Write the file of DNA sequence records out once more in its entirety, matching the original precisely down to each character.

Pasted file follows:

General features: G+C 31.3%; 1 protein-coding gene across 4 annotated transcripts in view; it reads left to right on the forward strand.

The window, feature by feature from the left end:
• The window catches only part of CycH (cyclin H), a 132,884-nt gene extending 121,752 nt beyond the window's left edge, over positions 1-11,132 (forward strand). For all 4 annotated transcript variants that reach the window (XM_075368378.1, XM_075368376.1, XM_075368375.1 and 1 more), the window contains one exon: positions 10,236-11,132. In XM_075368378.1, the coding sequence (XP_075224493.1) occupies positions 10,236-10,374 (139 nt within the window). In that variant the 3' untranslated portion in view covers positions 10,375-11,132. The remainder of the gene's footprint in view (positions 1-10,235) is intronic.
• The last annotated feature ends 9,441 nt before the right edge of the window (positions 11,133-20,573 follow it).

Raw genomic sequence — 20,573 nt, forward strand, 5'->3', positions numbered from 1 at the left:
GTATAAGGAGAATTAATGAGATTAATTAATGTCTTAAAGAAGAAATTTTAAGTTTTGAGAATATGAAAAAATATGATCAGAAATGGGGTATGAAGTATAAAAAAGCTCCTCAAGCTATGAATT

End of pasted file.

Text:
General features: G+C 31.3%; 1 protein-coding gene across 4 annotated transcripts in view; it reads left to right on the forward strand.

The window, feature by feature from the left end:
• The window catches only part of CycH (cyclin H), a 132,884-nt gene extending 121,752 nt beyond the window's left edge, over positions 1-11,132 (forward strand). For all 4 annotated transcript variants that reach the window (XM_075368378.1, XM_075368376.1, XM_075368375.1 and 1 more), the window contains one exon: positions 10,236-11,132. In XM_075368378.1, the coding sequence (XP_075224493.1) occupies positions 10,236-10,374 (139 nt within the window). In that variant the 3' untranslated portion in view covers positions 10,375-11,132. The remainder of the gene's footprint in view (positions 1-10,235) is intronic.
• The last annotated feature ends 9,441 nt before the right edge of the window (positions 11,133-20,573 follow it).

Raw genomic sequence — 20,573 nt, forward strand, 5'->3', positions numbered from 1 at the left:
GTATAAGGAGAATTAATGAGATTAATTAATGTCTTAAAGAAGAAATTTTAAGTTTTGAGAATATGAAAAAATATGATCAGAAATGGGGTATGAAGTATAAAAAAGCTCCTCAAGCTATGAATT